Snoopers Charter to face rocky Lords ride as Lib Dem Peers indicate their opposition

Houses of Parliament

Liberal Democrat Party Peers have confirmed they plan to do as much as possible to derail the UK Government’s Snoopers Charter legislation, which is currently making its way through Parliament.

Public awareness of the progression of the UK Government’s Investigatory Powers Bill, otherwise known as the Snoopers Charter, has been minimal as all other Parliamentary activity has been completely overshadowed by campaigning for the European Referendum.

IPBill still in full flow

But despite the referendum, normal Parliamentary business has been continuing and the Investigatory Powers Bill was actually debated in Parliament on June 7th, where it was passed in a vote by MPs by 444 votes to 69, with the UK’s official opposition, the Labour Party, failing to oppose it.

If passed, the bill would undermine the privacy and civil liberties of British internet users, whilst handing sweeping new surveillance powers to law enforcement agencies, and given that this is something that the Labour Party also tried to do whilst in office, this is not therefore a huge surprise.

One party who did oppose it was the Liberal Democrats, who have been a consistently strong voice in Parliament for civil liberties, and indeed who stopped such legislation being passed while they were in coalition government between 2010 and 2015.

However, the Lib Dems were decimated in the 2015 General Election and currently only have 8 MPs in the House of Commons.

House of lords set to scrutinise IPBill

Having passed the Commons, the Bill will now go to the House of Lords, and it is here where the Lib Dems do still have some influence. There are 108 Lib Dem Peers, and with support expected here from the 21 Labour Party Peers and 173 Crossbench (Independent) Peers, they are expected to push for some significant changes to the Bill.

Lib Dem Peer and former Deputy Assistant Commissioner of the Metropolitan Police told the Register website it would be at the Committee Stage when the Bill is scrutinized line by line, where these changes would be made.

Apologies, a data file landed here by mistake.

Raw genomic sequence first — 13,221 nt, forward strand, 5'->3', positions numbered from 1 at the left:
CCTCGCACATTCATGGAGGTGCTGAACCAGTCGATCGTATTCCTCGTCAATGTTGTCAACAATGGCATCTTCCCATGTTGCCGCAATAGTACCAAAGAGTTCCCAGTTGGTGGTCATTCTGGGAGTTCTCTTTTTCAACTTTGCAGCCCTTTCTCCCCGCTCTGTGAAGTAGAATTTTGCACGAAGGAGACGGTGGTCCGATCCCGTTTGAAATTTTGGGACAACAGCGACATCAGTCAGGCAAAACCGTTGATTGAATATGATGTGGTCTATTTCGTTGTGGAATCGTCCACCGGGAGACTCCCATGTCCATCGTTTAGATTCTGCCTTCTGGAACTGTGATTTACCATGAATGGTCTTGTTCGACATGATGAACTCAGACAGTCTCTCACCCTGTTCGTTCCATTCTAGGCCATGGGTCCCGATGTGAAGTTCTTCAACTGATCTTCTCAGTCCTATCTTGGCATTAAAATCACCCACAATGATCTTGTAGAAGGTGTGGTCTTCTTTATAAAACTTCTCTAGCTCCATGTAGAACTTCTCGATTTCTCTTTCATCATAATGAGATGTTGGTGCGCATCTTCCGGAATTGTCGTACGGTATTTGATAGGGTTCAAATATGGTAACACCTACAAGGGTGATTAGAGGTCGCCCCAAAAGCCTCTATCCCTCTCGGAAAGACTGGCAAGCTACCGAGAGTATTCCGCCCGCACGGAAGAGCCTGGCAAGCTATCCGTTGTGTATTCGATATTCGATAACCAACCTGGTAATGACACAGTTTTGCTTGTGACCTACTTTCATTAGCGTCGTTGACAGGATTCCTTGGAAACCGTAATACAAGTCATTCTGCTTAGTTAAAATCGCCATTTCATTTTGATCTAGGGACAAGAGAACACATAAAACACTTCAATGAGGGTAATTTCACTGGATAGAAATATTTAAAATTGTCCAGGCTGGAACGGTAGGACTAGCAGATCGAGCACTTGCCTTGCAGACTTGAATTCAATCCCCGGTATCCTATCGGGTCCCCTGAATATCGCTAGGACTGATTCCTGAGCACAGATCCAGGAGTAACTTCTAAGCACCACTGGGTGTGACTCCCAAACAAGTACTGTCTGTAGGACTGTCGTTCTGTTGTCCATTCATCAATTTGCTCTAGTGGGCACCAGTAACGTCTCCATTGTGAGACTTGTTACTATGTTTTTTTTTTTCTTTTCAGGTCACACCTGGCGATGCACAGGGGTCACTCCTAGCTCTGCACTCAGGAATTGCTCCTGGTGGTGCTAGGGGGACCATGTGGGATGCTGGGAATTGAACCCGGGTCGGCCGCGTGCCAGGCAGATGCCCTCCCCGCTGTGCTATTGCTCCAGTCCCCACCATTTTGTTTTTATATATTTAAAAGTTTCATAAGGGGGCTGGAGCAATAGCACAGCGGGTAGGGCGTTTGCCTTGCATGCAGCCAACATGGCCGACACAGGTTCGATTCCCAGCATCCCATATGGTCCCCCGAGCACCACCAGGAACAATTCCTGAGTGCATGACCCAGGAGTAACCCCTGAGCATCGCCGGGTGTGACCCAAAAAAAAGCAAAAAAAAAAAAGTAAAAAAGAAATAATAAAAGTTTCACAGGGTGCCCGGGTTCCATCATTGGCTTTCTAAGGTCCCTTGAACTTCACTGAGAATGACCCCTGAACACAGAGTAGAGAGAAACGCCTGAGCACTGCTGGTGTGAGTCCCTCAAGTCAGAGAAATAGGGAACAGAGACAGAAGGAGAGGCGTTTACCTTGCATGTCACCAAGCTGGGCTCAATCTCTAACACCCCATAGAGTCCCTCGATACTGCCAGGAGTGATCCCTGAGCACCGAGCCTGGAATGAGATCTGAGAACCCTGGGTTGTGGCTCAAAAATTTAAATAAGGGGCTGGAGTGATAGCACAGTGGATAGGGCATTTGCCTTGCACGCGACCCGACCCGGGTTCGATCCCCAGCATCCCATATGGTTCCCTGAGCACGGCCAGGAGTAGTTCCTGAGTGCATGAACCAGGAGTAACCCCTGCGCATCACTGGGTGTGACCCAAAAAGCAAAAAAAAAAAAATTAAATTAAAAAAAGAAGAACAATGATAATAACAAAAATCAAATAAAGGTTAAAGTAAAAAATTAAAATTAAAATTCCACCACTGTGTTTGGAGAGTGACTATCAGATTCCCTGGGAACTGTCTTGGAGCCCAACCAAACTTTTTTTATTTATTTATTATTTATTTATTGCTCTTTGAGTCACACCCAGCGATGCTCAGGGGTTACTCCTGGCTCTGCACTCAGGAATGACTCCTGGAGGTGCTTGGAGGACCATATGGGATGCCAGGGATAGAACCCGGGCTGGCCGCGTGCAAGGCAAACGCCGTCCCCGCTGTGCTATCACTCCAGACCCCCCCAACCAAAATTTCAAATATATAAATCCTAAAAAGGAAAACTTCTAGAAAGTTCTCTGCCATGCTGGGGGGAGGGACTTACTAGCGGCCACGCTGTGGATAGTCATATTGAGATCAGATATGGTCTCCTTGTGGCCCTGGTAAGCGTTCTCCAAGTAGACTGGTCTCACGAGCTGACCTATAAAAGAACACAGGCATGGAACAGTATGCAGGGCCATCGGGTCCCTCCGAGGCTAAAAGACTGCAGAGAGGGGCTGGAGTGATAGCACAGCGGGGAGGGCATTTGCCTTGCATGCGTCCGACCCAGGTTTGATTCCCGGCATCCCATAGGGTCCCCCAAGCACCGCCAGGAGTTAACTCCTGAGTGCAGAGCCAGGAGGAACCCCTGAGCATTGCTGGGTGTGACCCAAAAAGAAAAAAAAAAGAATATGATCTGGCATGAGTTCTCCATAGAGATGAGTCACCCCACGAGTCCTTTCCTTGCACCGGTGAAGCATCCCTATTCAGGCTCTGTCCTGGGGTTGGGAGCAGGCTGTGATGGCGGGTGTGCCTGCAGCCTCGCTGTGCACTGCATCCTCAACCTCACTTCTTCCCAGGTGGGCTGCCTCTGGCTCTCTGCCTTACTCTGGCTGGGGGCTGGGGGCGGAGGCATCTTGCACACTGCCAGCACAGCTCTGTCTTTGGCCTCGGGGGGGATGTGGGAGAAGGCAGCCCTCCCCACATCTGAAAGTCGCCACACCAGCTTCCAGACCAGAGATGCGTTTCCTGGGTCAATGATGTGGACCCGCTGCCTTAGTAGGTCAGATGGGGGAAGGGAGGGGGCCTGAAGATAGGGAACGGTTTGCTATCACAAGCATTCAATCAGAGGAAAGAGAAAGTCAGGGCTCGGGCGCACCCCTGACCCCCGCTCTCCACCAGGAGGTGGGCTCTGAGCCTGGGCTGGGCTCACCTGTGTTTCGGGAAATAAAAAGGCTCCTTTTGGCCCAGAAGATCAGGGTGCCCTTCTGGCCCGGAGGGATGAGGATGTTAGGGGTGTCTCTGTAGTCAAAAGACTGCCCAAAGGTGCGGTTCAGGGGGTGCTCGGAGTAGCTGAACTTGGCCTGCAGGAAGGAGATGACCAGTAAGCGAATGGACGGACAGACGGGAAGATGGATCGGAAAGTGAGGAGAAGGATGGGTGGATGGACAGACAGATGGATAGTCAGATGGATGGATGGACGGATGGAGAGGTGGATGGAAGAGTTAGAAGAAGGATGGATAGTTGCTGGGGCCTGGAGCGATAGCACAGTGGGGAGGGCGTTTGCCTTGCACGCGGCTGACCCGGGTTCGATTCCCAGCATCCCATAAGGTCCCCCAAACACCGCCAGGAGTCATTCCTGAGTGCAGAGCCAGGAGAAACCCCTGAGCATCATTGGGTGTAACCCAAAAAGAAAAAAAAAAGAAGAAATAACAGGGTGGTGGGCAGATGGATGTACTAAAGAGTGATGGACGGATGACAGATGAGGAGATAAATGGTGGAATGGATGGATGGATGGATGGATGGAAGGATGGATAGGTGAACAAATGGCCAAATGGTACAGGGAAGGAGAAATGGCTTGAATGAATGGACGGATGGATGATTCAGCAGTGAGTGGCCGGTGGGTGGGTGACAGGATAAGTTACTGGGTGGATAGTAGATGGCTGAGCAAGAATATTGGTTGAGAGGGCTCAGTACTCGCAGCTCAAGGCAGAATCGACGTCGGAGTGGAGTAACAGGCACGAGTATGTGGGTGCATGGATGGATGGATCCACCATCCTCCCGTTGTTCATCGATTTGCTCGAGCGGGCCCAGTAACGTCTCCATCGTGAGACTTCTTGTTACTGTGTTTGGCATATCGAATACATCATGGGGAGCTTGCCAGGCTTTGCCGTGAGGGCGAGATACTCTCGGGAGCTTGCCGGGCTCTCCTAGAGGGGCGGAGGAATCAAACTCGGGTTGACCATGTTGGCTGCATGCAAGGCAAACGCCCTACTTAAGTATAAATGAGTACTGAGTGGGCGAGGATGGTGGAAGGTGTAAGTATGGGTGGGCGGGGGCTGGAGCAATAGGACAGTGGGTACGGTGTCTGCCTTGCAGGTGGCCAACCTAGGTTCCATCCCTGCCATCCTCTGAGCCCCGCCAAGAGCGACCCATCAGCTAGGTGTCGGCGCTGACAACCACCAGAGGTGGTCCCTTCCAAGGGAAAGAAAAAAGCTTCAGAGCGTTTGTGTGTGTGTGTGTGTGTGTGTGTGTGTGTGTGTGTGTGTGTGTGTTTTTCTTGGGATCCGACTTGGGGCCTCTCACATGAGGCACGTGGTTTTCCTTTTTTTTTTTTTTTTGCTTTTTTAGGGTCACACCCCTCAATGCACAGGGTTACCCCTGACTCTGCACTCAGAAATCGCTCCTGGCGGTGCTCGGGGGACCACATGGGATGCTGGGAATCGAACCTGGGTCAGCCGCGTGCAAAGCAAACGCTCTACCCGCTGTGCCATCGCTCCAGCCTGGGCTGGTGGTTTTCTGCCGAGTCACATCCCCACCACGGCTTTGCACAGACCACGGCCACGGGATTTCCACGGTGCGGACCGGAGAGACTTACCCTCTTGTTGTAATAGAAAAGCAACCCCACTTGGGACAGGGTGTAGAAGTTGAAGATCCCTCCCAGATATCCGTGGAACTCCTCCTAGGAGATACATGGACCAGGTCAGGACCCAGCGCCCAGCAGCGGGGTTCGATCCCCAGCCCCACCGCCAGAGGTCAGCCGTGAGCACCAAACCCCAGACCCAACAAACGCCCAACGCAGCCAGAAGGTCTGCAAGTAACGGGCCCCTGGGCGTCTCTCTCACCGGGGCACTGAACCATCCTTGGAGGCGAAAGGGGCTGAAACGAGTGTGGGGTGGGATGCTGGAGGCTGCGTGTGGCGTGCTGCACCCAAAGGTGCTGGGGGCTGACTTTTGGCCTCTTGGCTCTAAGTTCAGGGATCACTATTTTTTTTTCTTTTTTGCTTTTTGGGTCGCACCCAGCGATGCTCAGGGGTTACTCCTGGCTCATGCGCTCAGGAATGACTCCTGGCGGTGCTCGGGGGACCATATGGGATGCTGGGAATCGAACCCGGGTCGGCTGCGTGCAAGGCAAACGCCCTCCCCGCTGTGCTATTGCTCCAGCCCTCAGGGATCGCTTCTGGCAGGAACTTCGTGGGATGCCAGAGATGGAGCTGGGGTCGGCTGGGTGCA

“People are being hoodwinked by the government over issues like Internet Connection Records (ICRs),” said Lord Paddick. MI5 and MI6 have said they don’t need them, only law enforcement does, so one has to question whether they are needed on national security grounds.”

The Lib Dem Briefing document on the Snoopers Charter describes ICRs as “disproportionate and misguided,” saying they “would be akin to having a CCTV camera installed in your bedroom or a police officer following your every move.”

Still raising red flags

Similar warnings have come from elsewhere too, with one notable one this week from the Information Commissioners Office. Quoted in a report by Parliament’s Culture, Media, and Sport Committee into the 2015 data breach at TalkTalk, they told the committee the Investigatory Powers Act created a “haystack of potential problems given the huge pools of personal data that it would create.”

The Committee itself then went on to conclude that “the vulnerability of additional pooled data is an important concern that needs to be addressed urgently by the government.”

So far, the only nod from the Government towards the need to address any of these concerns has been the agreement of Home Secretary Theresa May to set up an Independent Review of the powers being handed out in the Investigatory Powers Bill. This was only done in order to secure the support of the Labour Party for it in the Commons and is being led by the government’s reviewer of anti-terrorism legislation, David Anderson.

It is due to report ahead of the final vote on the Bill in the Lords, which is not expected to take place until the Autumn.

However, it is clear that the Liberal Democrats in the Lords, spearheaded by Brian Paddick, intended to do as much as they can to reign in the civil liberties infringement proposed in the Snoopers Charter, before this report comes out.

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